SLV commissioners hear from DA, CSU Extension

Courier file photo by John Waters 12th Judicial District Attorney Ann Kelly.

Also receive an update on transmission lines

ALAMOSA — The San Luis Valley County Commissioners Association held a regular meeting on Jan. 23, presentations were made on issues pertaining to the Valley. The association includes county commissioners from Alamosa, Conejos, Costilla, Mineral, Rio Grande, and Saguache Counties.

Updates were presented from 12th Judicial District Attorney Anne Kelly, SLV Council of Governments representative Sarah Stoeber, Andrea Oaks-Jaramillo of SLV Broadband, Wilson Hamilton of La Puente, SLV CSU Extension agent Larry Brown, and Alamosa County Commissioner Lori Laske.

Meeting highlights

Kelly, who was elected to office last November as District Attorney, said her office was off to "A strong start in 2023 and now has six attorneys.

"We tried a very, very difficult sex offenders case in Conejos County, and we didn't get the result that we wanted," said Kelly.

Regarding staffing, Kelly told the commissioners, "We are busting at the seams, which is a really good thing for the Valley. We hired two new legal assistants." She said the number of applicants for those positions was a record high. The office has hired several other new employees.

Also hired is an employee to staff the front desk, a position that had not previously been filled on a permanent basis.

Regarding the importance of this, Kelly said, "From a community trust and a community coordinating perspective, that was unacceptable. When you come into the DA's office, often these are victims who have been traumatized, you need to have someone there."

Expressing her frustration Kelly said, "I have for years in all of the jurisdictions I've worked in, fought really hard about in my opinion about the failure of the Colorado Mental Health Institute in Pueblo to comply with the statuary requirements and a complete dereliction of duty.

"In other jurisdictions, I have asked the court to hold CMHIP in contempt for violating the statutes requiring them (for example) to come pick up a mentally ill person from jail and bring them to Pueblo for treatment. They have consistently been horrible at complying with their statutes,” she said.

Kelly lauded the efforts of Alamosa County Sheriff Robert Jackson for working with the resources he has for mentally ill inmates and offered this stark assessment, "Our mentally ill defendants are languishing in these jails with no treatment, and they are getting worse and worse and worse.

"The jails in our communities are not equipped to treat acutely mentally ill people. What I believe (and this is coming from the District Attorney) is this is a violation of these people's civil rights, a violation of their due process rights, and a violation of their human rights," she said.

Regarding the retirement of Assistant District Attorney Patrice Engel and Senior Deputy DA Larry Bailey, Kelly offered her praise and thanked them for their service.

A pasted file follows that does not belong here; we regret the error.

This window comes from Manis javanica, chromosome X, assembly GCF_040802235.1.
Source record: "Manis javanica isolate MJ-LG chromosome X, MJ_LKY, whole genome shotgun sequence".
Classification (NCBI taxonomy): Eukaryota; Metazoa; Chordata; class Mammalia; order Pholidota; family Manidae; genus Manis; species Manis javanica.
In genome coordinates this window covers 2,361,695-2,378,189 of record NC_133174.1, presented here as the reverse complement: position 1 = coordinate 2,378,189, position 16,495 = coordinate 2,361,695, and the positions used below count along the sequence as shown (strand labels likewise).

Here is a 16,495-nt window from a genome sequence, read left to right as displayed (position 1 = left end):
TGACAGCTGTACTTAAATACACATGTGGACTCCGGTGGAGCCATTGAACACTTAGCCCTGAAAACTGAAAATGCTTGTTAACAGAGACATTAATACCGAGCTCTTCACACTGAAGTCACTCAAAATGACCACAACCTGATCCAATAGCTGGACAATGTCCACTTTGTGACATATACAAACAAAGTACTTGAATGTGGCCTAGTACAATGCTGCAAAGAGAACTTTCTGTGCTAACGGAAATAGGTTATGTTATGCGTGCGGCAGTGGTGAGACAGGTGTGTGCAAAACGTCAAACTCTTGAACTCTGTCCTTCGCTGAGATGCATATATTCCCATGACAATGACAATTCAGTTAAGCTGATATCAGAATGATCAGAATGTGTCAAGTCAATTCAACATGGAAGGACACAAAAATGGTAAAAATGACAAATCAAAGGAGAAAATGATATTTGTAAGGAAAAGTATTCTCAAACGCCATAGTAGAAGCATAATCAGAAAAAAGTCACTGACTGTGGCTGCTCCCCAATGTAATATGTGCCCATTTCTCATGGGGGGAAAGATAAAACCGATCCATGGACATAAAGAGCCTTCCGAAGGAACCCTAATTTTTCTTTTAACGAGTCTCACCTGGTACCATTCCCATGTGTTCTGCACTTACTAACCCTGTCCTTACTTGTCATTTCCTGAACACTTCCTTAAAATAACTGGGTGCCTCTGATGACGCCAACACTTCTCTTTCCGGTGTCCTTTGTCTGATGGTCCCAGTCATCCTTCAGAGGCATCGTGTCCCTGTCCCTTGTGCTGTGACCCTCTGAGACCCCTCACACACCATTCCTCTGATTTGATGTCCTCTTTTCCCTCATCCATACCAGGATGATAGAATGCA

Kelly offered the commissioners a detailed report on an agreement the former District Attorney Alonzo Payne made with the Attorney General, that requires the DA's office to pay for a monitor to ensure that the DA's office complies with the Victim Rights Act. The Valley Courier will have more on this agreement in a forthcoming edition.

CSU Extension Agent Brown detailed the upcoming 2023 AgFest to be held February 13-15 at the Outcalt Event and Conference at SLV Ski Hi Complex in Monte Vista. The event is a hands-on, science-based field trip experience for students based on fifth-grade science curriculum.

Brown briefed commissioners on the 41st Annual Southern Rocky Mountain Agriculture Conference and Trade show, Feb. 7-9 at the Outcalt Center in Monte Vista. This year's theme is Surviving and Thriving — A Conference on Resilience and Sustainability. For more information, visit www.agconferencesrm.com.

Alamosa County Commissioner Laske gave the group a synopsis of the regulatory hurdles regarding power transmission lines.

Laske said emergency managers expressed concerns that the Valley is reliant on all its electricity coming into the Valley from one source, Poncha Pass, and the potential threats posed by wildfires.

The possibility of a new transmission line into the Valley is due to safety, and economic development, said Laske.

The state Public Utilities Commission (PUC) does transmission planning once every 10 years, and "they have overlooked the San Luis Valley."

Laske gave thanks to state Sen. Cleave Simpson for placing the Valley issue on the PUC's miscellaneous docket, a primary step that would enable the regulatory body to consider doing a study of the Valley’s transmission needs.

If the PUC does determine the need for additional transmission, then the Valley could be placed on a formal docket and the commissioners association would then hire an attorney to represent it to the PUC.

"That is our goal, to get a formal docket under the PUC,” Laske said.

Laske said she is also working with the Colorado Energy Office because "at this point, there is a lot of federal money coming down."

Laske said the Colorado Energy Office is seeking federal funding under the Grid Resilience and Innovation Partnership Program (GRIP) to study the power needs of the Valley, including a possible microgrid. Under the GRIP program, the federal government is administering $10.5 billion in infrastructure funds to enhance grid flexibility and improve the resilience of the power system against threats of extreme weather and climate change.

Laske, who has worked extensively on the transmission line issue, closed by saying, "I love doing this; I'm learning a lot.”


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